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Stock Index Options Chapter 9
Stock Index Option • Options on stock indices: S&P 500, S&P 100, and MMI. • Features: – Cash Settlement: when you exercise, the assigned writer pays you the difference between the closing (spot) index (S) and the exercise price; Call: S-X; Put: X-S. – Multiplier: $100. – End-of-the-day exercise
Uses • Speculation: – Bullish: long in call – Bearish: long in put – Stable market: short • Portfolio Insurance
Portfolio Insurance • An important use of stock index options is portfolio insurance. This is a hedging strategy in which an equity portfolio manager protects the future value of her fund by buying index put options. – The put options provide downside protection against a market decline, while allowing the fund to grow if the market increases.
Portfolio Insurance Example – Suppose a fund manager has a $50 M portfolio that he may have to liquidate in September. The fund is well-diversified with a beta of 1. 25. The current S&P 500 is at 1250, and there is a September S&P 500 put with an exercise price of 1250, multiplier of 100, and trading at 50. – To form a portfolio insurance position, the manager would need to buy 1. 25(50 M)/X =500 puts at a cost of $2. 5 M= (100)(50).
Put-Hedged Portfolio at T
Fiduciary Call • If the manager knew he was going to liquidate in September, he could sell the portfolio and invest the proceeds in a RF security and buy a call option. • Assume the September option expires in six months, Rf = 6%, and the put-call parity holds:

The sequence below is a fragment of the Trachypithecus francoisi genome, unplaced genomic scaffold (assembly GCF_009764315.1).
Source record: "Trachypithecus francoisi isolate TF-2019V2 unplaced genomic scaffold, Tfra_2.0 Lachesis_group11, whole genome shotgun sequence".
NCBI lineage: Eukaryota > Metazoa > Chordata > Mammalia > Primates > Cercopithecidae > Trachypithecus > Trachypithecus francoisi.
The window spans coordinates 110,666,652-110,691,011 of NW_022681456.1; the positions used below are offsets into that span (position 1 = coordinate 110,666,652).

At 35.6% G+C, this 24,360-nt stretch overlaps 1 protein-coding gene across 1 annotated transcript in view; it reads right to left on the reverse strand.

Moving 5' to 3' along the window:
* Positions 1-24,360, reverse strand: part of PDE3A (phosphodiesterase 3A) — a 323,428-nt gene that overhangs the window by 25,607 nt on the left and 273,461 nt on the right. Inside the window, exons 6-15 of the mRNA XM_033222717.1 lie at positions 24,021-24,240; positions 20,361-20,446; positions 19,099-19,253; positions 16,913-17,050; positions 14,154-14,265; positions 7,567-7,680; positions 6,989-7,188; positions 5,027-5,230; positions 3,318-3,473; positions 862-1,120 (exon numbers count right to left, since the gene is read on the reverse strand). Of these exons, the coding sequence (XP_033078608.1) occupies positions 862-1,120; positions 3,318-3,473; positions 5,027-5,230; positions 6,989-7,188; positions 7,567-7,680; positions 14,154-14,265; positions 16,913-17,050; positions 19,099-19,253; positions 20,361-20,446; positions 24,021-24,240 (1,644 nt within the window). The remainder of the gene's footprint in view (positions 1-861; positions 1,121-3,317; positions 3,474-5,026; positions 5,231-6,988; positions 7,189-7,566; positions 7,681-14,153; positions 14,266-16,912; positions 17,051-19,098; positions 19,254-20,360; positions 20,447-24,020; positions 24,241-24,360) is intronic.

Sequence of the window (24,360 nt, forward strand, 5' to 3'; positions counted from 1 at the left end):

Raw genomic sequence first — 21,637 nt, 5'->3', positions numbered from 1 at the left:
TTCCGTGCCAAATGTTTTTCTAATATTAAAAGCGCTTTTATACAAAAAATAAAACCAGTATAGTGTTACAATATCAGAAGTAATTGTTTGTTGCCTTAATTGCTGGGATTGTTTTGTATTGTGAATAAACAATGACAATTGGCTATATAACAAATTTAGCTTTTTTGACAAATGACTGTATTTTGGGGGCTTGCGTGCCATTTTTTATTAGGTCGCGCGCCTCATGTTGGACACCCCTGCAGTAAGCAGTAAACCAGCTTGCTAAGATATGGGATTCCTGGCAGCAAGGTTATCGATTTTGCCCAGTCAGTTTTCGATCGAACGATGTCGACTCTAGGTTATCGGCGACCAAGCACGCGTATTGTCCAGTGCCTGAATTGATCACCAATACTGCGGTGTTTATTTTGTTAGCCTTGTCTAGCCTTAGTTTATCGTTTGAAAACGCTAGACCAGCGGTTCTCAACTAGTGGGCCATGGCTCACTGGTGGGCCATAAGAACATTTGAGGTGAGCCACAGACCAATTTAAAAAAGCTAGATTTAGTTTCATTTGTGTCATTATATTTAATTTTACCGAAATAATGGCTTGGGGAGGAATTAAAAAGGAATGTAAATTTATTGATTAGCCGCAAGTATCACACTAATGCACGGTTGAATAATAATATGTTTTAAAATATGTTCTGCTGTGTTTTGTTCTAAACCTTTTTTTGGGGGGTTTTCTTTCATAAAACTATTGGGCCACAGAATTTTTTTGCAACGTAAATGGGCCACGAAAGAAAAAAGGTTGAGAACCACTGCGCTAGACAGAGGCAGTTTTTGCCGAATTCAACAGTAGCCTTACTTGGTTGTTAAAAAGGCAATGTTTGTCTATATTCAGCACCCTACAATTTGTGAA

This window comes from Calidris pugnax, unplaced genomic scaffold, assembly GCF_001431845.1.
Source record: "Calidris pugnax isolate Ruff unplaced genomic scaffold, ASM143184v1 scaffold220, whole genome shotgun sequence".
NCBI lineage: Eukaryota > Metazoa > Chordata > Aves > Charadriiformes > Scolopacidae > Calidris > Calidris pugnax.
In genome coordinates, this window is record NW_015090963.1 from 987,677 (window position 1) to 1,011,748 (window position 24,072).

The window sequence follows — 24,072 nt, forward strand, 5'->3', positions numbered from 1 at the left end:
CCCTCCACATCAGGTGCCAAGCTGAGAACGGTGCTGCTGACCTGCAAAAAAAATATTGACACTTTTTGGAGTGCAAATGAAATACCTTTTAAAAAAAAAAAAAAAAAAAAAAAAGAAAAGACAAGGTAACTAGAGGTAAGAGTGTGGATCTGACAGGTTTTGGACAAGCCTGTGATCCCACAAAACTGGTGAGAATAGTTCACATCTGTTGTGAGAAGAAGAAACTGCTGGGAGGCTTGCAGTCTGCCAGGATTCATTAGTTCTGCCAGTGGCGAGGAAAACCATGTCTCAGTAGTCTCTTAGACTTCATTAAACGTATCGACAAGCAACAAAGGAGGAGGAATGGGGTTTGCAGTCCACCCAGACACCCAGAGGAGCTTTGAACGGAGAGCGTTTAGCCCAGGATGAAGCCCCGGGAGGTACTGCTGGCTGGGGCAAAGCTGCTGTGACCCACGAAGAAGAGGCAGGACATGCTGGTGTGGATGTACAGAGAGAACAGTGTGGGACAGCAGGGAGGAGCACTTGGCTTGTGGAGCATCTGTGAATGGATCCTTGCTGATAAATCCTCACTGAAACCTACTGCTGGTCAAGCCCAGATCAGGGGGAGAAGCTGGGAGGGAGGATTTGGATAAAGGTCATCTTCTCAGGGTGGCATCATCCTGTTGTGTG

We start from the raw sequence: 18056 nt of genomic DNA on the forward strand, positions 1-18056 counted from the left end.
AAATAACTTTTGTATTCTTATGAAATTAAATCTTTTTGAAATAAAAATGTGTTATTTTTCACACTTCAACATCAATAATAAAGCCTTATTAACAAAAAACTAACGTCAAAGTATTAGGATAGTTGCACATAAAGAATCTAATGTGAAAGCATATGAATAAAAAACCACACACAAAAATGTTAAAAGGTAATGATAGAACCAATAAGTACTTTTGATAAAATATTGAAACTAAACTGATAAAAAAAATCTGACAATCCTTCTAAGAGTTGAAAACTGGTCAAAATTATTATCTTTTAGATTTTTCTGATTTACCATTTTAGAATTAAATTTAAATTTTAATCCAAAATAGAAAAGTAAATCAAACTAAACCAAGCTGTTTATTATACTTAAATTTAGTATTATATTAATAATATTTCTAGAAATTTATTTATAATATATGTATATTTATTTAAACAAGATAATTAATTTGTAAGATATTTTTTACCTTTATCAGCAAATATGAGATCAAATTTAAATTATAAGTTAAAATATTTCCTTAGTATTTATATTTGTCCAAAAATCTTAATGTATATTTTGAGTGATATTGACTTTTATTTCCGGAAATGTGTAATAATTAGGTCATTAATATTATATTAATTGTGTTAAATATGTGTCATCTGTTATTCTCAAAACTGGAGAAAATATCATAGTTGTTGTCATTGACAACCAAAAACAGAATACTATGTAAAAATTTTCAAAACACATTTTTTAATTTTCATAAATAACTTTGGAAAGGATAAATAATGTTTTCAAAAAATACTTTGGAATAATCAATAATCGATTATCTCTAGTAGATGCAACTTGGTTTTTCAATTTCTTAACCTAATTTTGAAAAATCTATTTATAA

Fiduciary Call • • Strategy: Liquidate the portfolio for $50 M. Invest $50 M in RF security at 6% for 6 months. Buy 500 calls:
Pricing Index Options • The B-S model and the BOPM are defined by a replicating portfolio. For an index option, the replicating portfolio is a stock portfolio consisting of all the stocks in the index or a proxy portfolio formed with fewer stocks that are highly correlated with the index (maybe a MF). • Later we will define it in terms of a index futures position.
Proxy Portfolio • A proxy portfolio can be viewed as a position in the index. • For example, suppose you have a proxy portfolio worth Vo = $1. 5 M and the S&P 500 index is at So = 1250. • The proxy portfolio would be the equivalent of buying n = $1. 5 M/1250 = 1200 index shares at $1250 per share.
BOPM • Consider single-index BOPM with u = 1. 0227, d =. 9778, Rf =. 005, So = 310, X= 310.
Black-Scholes Model for Index Options • The most common way to price index option using the B-S model is to use the continuous dividend adjustment model where Sd is used instead of So. • Note: BAW model may be a better model for pricing index options.